Check out for some good information on the different strategies for keeping the ducts inside the envelope.

  5. GBA Editor
    Martin Holladay | | #5

    I was assuming an 8 ft. ceiling and a 9-inch deep (clear measurement) soffit. There is nothing wrong with an 8 ft. ceiling for a hallway.

  6. GBA Editor
    Martin Holladay | | #6

    GBA also has a "ducts inside" article: Keeping Ducts Indoors.

  7. whitenack | | #7

    To play devil's advocate, what kind of materials would be needed for an insulated duct run through the attic? If you had to run the ducts, say, a foot off the attic floor to avoid the framing obstacles, how would you build the chase? A simple box made of plywood/osb/polyiso all sealed up and then wrapped/buried in a bunch of insulation? What r-value would be needed? R60 all the way around just like the rest of the attic? Or more since the temperature differences between the ducts and the attic air would be more than the difference between the indoor house air and outdoor air?

  8. JC72 | | #8

    Depending on the room layout have you considered very deep open web floor trusses? They will give you the ability to run duct between the floors and ceiling without having to break out into the attic.

  9. GBA Editor
    Martin Holladay | | #9

    It's theoretically possible to build an insulated box to enclose attic ducts, but almost everyone who tries to do this fails in reaching their goals.

    First, the ducts must be in excellent condition, with carefully sealed duct seams. Once you build this box, you won't be able to inspect the ducts again.

    The delta-T between the air in the ducts and the attic air is larger than the delta-T between the conditioned air in your home and the attic air. If the attic floor has R-60 insulation, then (logically) the box you are building should have insulation that exceeds R-60. Will anyone really do that? Probably not.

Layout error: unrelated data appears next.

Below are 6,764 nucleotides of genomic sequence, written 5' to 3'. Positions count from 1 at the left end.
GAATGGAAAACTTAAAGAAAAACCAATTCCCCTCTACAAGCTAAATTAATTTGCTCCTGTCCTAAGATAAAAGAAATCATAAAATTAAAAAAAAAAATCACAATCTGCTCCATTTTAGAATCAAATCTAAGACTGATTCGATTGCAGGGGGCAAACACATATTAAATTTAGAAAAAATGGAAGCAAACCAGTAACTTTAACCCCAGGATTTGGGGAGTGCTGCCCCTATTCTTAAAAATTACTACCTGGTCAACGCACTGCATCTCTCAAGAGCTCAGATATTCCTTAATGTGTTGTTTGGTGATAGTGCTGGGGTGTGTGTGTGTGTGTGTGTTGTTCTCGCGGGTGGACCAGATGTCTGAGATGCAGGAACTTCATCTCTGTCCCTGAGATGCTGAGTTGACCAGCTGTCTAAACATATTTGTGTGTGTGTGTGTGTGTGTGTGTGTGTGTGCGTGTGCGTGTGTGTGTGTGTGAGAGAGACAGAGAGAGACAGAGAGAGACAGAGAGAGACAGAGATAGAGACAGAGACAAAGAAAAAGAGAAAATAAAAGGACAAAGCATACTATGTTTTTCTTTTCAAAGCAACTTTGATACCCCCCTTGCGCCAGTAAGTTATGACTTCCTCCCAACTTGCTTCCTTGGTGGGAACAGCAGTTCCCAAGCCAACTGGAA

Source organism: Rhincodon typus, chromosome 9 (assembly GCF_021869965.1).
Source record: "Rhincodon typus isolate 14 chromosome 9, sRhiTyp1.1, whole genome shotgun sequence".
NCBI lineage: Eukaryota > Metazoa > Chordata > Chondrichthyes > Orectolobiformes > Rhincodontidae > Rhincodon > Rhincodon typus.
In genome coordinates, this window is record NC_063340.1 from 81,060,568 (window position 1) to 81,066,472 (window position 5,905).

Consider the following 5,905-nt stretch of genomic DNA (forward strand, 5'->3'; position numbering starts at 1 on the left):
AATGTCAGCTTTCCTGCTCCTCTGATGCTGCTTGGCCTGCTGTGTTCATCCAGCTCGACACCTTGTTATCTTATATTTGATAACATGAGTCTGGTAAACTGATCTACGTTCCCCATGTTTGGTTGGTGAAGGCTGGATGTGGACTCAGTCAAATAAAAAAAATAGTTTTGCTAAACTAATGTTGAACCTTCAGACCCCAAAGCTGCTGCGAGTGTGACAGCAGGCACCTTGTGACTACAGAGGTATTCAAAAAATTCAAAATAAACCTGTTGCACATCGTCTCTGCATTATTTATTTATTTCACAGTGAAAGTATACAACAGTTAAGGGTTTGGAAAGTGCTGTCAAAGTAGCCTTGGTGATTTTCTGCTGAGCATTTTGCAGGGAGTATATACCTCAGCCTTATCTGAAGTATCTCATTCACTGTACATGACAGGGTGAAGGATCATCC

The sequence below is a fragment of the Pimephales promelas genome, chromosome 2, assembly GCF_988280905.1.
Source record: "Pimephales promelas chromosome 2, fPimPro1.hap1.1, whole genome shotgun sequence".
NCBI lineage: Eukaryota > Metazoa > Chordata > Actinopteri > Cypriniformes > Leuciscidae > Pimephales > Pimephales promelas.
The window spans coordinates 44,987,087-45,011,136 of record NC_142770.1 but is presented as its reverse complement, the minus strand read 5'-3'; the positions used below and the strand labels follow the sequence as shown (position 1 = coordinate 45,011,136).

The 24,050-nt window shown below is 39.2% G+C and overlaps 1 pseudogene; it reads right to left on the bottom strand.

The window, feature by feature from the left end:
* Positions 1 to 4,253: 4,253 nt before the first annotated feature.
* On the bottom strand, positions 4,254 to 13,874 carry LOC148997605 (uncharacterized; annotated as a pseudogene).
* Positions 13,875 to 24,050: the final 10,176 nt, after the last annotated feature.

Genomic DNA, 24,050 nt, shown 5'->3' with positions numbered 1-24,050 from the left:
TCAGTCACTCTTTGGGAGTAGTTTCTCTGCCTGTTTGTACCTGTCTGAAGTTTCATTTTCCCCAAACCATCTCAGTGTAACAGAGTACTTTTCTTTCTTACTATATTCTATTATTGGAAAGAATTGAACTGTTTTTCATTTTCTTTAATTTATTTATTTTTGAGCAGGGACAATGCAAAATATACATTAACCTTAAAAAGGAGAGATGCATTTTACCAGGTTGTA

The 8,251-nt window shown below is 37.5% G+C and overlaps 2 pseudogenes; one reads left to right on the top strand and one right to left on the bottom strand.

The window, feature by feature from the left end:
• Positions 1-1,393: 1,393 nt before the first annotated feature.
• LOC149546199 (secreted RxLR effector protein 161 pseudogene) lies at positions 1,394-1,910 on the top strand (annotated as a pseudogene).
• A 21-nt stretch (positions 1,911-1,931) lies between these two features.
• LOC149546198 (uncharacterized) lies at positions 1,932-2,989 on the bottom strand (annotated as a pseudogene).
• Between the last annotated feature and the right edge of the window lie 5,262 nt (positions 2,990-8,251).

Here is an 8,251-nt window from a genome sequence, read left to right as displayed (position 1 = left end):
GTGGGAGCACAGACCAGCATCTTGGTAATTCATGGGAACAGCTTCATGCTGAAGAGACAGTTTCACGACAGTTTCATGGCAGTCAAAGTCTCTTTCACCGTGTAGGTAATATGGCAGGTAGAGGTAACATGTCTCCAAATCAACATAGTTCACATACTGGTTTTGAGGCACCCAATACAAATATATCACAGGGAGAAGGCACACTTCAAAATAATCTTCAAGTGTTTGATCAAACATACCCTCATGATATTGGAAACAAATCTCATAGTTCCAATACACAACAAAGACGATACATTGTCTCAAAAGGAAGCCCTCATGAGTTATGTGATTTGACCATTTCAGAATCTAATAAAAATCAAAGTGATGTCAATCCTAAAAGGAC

But if you want to try -- the idea is to build an airtight box out of OSB or rigid foam, and to surround this box with R-60 insulation. Fifteen inches of EPS would work. (I don't recommend that you actually do this.)

    Once you look at all the ducts in your attic, you will probably conclude that it's easier to just create an unvented conditioned attic.

  10. whitenack | | #10

    Sounds like I need to build a box with 10" of polyiso. Haha. Thanks for all the help folks, I've got some studying to do.

  11. LucyF | | #11

    I don't know much about ducted mini splits, but I do have some advice on HVAC in the South.

    First question, how involved are you going to be in the actual building of the house? If the answer is very, then you can ensure that the duct will be sealed properly because you will be there or you will be doing it.

    If someone else is doing it, only allow mastic or real air sealing tapes (not the infamous duck tape) probably imported from Europe that you must inspect before insulation. If you request true metal ducts, no flex duct, the installers will probably want to use a fiberglass insulation sleeve that is supposedly R-6 (really?) that compresses down to an inch. In other words, with perfect air sealing it is maybe an R-3 or 4. You can't do much about that, but just know that the ducts aren't really insulated at that point.

    The other thing that the installers will want to do is install the registers on an outside wall under a window. Absolutely insane in my opinion. Why do you want your conditioned air to go in the place where it will lose heat or heat up faster? Crazy thinking. In a well-insulated house, you can put it anywhere and the room will feel comfortable, meaning shorts runs are what you want.

    The only house building I've been involved in is my brother's house. I worked really hard to get them to understand about the ducts not needing to be under a window or the far side of a room, but they couldn't even help themselves and they still installed one or two under windows which was a pain - because it was my job to insulate the ducts underneath the house on a pier foundation. I must have spent 100 hours crawling under the house taping the ducts, then taping the 1.5" polyiso box around the ducts.

    Martin is correct (as is almost always true) - the foam box routine is very difficult and very difficult to do properly. I'm not sure it's correct yet at my brother's house. I have to open up some areas to see if there is any condensation when the AC is running. I left a little taped up window with a polyiso flange that I can cut open and reseal to check the ducts.

    Good work on asking these questions now. Even though it's a pain to contemplate these issues - you are saving yourself future headaches, time and even money.